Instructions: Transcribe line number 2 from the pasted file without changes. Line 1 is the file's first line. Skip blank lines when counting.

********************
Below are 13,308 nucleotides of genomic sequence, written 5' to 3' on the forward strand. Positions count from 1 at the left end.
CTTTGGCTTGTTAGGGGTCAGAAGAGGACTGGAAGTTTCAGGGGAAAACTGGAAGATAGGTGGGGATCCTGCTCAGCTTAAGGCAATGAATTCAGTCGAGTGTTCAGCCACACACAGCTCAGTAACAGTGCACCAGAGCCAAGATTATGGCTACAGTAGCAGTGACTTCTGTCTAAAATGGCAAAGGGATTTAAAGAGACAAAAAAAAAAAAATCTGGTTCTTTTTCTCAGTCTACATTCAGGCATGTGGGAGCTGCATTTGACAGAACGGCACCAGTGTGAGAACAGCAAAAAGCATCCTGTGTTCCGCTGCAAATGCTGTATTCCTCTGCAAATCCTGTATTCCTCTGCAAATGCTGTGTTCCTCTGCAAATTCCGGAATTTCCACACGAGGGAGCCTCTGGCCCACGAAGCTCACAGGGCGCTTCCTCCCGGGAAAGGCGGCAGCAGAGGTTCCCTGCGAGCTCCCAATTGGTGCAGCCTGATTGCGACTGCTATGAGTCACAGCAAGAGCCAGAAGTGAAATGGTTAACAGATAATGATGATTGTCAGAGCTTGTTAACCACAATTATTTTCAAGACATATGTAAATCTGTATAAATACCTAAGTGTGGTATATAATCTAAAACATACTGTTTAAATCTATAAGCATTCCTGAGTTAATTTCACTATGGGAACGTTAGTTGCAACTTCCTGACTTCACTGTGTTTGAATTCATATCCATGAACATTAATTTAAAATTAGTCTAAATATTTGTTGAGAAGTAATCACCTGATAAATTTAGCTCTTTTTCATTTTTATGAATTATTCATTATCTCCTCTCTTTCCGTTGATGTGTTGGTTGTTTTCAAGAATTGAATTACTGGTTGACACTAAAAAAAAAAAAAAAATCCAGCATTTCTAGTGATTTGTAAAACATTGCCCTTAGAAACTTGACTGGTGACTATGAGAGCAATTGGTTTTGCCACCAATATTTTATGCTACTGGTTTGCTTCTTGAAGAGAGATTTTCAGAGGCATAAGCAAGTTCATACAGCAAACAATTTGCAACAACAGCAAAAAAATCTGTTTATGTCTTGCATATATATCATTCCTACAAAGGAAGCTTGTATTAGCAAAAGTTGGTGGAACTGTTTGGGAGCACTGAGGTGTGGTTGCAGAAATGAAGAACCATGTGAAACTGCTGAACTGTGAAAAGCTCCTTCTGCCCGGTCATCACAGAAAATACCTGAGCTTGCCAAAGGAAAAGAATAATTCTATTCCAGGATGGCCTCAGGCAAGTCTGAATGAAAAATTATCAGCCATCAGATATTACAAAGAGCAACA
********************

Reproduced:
CTTTGGCTTGTTAGGGGTCAGAAGAGGACTGGAAGTTTCAGGGGAAAACTGGAAGATAGGTGGGGATCCTGCTCAGCTTAAGGCAATGAATTCAGTCGAGTGTTCAGCCACACACAGCTCAGTAACAGTGCACCAGAGCCAAGATTATGGCTACAGTAGCAGTGACTTCTGTCTAAAATGGCAAAGGGATTTAAAGAGACAAAAAAAAAAAAATCTGGTTCTTTTTCTCAGTCTACATTCAGGCATGTGGGAGCTGCATTTGACAGAACGGCACCAGTGTGAGAACAGCAAAAAGCATCCTGTGTTCCGCTGCAAATGCTGTATTCCTCTGCAAATCCTGTATTCCTCTGCAAATGCTGTGTTCCTCTGCAAATTCCGGAATTTCCACACGAGGGAGCCTCTGGCCCACGAAGCTCACAGGGCGCTTCCTCCCGGGAAAGGCGGCAGCAGAGGTTCCCTGCGAGCTCCCAATTGGTGCAGCCTGATTGCGACTGCTATGAGTCACAGCAAGAGCCAGAAGTGAAATGGTTAACAGATAATGATGATTGTCAGAGCTTGTTAACCACAATTATTTTCAAGACATATGTAAATCTGTATAAATACCTAAGTGTGGTATATAATCTAAAACATACTGTTTAAATCTATAAGCATTCCTGAGTTAATTTCACTATGGGAACGTTAGTTGCAACTTCCTGACTTCACTGTGTTTGAATTCATATCCATGAACATTAATTTAAAATTAGTCTAAATATTTGTTGAGAAGTAATCACCTGATAAATTTAGCTCTTTTTCATTTTTATGAATTATTCATTATCTCCTCTCTTTCCGTTGATGTGTTGGTTGTTTTCAAGAATTGAATTACTGGTTGACACTAAAAAAAAAAAAAAAATCCAGCATTTCTAGTGATTTGTAAAACATTGCCCTTAGAAACTTGACTGGTGACTATGAGAGCAATTGGTTTTGCCACCAATATTTTATGCTACTGGTTTGCTTCTTGAAGAGAGATTTTCAGAGGCATAAGCAAGTTCATACAGCAAACAATTTGCAACAACAGCAAAAAAATCTGTTTATGTCTTGCATATATATCATTCCTACAAAGGAAGCTTGTATTAGCAAAAGTTGGTGGAACTGTTTGGGAGCACTGAGGTGTGGTTGCAGAAATGAAGAACCATGTGAAACTGCTGAACTGTGAAAAGCTCCTTCTGCCCGGTCATCACAGAAAATACCTGAGCTTGCCAAAGGAAAAGAATAATTCTATTCCAGGATGGCCTCAGGCAAGTCTGAATGAAAAATTATCAGCCATCAGATATTACAAAGAGCAACA